Visiting Easter Island (Boat-Based)

Anakena Walkabout (continued)

I stitched together a panorama of the coastline, taken when I was standing next to the conical rock pile. You can click on this picture to enlarge it (248 kb); use your browser's "back" command to return here.  

Looking back towards Anakena cove. You can just make out Nine of Cups.   Looking the other direction at the rugged shoreline.

When I finally reached the cliffs, there were spectacular overlooks of the rocky shoreline and rough surf plus panoramic vistas of the whole region—I took lots of pictures. I walked along the cliffs up to a large conical pile of rocks that looked like it might have had some ancient significance. Nine of Cups was visible far in the distance, and I called Marcie on the radio and asked her to take a picture of me, which she did, and I took a picture of her from my vantage point.

It was a glorious day with beautiful weather, and I really enjoyed taking an aimless ramble and snapping pictures whenever I wanted. Unlike when I'm with others, today I could follow my own whims and take it at my own pace, which was wonderful. I also enjoyed being all by myself and away from all other people, so I could just commune with nature and allow myself to resonate with my surroundings, without any other distractions.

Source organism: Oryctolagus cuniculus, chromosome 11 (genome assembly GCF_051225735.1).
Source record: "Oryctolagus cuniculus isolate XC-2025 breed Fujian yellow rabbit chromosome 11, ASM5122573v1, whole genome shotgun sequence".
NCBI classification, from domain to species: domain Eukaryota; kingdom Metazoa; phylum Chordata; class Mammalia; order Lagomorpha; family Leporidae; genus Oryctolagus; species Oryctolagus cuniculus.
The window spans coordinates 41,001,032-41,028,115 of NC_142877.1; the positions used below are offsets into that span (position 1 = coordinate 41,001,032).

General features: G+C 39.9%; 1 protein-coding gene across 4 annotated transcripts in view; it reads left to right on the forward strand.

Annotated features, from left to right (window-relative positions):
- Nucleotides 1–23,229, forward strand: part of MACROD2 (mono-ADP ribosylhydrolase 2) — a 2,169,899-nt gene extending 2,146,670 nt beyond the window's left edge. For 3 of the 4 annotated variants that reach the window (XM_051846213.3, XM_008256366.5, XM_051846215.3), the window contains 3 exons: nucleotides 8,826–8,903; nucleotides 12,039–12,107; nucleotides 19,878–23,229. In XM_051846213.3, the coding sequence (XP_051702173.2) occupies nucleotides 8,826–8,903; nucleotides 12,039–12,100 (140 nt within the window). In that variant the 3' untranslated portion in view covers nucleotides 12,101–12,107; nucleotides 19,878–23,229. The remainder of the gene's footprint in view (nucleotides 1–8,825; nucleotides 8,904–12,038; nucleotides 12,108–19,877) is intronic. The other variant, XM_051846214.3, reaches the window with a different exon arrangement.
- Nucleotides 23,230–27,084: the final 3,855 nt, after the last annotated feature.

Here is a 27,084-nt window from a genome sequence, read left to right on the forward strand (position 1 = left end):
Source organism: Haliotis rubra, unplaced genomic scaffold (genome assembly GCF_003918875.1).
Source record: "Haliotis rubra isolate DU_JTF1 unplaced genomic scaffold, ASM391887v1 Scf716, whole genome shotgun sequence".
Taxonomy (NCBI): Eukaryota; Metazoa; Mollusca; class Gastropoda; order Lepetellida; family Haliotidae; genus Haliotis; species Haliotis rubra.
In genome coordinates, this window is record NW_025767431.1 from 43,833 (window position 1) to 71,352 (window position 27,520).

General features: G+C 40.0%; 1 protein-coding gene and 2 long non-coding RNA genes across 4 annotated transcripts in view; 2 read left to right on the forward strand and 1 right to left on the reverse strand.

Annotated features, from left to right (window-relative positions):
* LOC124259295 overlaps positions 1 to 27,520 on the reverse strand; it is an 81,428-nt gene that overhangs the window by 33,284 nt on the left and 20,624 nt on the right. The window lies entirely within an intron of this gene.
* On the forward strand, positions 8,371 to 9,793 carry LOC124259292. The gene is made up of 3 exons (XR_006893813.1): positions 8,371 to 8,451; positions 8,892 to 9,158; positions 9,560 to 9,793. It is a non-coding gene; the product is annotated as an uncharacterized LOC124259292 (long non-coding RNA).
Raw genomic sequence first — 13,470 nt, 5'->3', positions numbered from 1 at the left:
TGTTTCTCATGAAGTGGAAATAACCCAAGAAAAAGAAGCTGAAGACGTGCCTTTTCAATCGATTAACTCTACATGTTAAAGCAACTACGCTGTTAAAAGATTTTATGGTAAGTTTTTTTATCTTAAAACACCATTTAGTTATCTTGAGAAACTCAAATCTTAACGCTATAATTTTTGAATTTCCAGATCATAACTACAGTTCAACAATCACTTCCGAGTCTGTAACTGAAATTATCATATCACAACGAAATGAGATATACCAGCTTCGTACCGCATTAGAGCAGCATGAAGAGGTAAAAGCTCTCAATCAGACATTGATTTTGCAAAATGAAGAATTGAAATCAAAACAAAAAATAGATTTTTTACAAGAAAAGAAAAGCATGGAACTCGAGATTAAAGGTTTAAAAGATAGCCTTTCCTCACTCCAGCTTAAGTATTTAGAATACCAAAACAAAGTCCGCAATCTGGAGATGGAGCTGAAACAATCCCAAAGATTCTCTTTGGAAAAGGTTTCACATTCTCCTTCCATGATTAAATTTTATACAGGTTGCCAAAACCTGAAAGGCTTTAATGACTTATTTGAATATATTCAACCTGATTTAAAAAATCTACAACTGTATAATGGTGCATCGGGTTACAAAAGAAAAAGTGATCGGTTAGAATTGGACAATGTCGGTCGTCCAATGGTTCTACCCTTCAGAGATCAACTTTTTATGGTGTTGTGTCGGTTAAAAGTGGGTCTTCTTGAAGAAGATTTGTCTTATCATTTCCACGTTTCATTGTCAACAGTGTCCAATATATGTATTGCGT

After my relaxing walkabout I returned to the boat. That evening, David made pizza for dinner which was delicious as usual. Marcie made a special treat for dessert—chocolate ice cream! Unfortunately, it didn't have enough time to freeze so it came out as chocolate mousse instead. Nevertheless, it was very tasty and a special treat.

At night, I stayed up to run the engine and update my journal. When I was just about done and ready to hit the sack, all of a sudden we got called by Pascua Radio (the Armada) at about 10:00 p.m. We usually go to bed at 8:30 p.m. or so, though we leave the radio on. Using my very mediocre Spanish I handled the radio call and managed to get a weather forecast for tomorrow. The good weather is expected to continue, so we'll very likely stay another day.

The rugged rocky shoreline, once old lava flows, now being wave-tumbled into rounded cobbles.

Looking far in the distance at Cabo O'Higgins at the northeast end of the Poike Peninsula. You can see three separate volcano cones, from left to right: Maunga Parehe, Maunga Tea-Tea, and Maunga Vai-Heva. The main volcano cone of Maunga Pukatikei is out of view to the right.  

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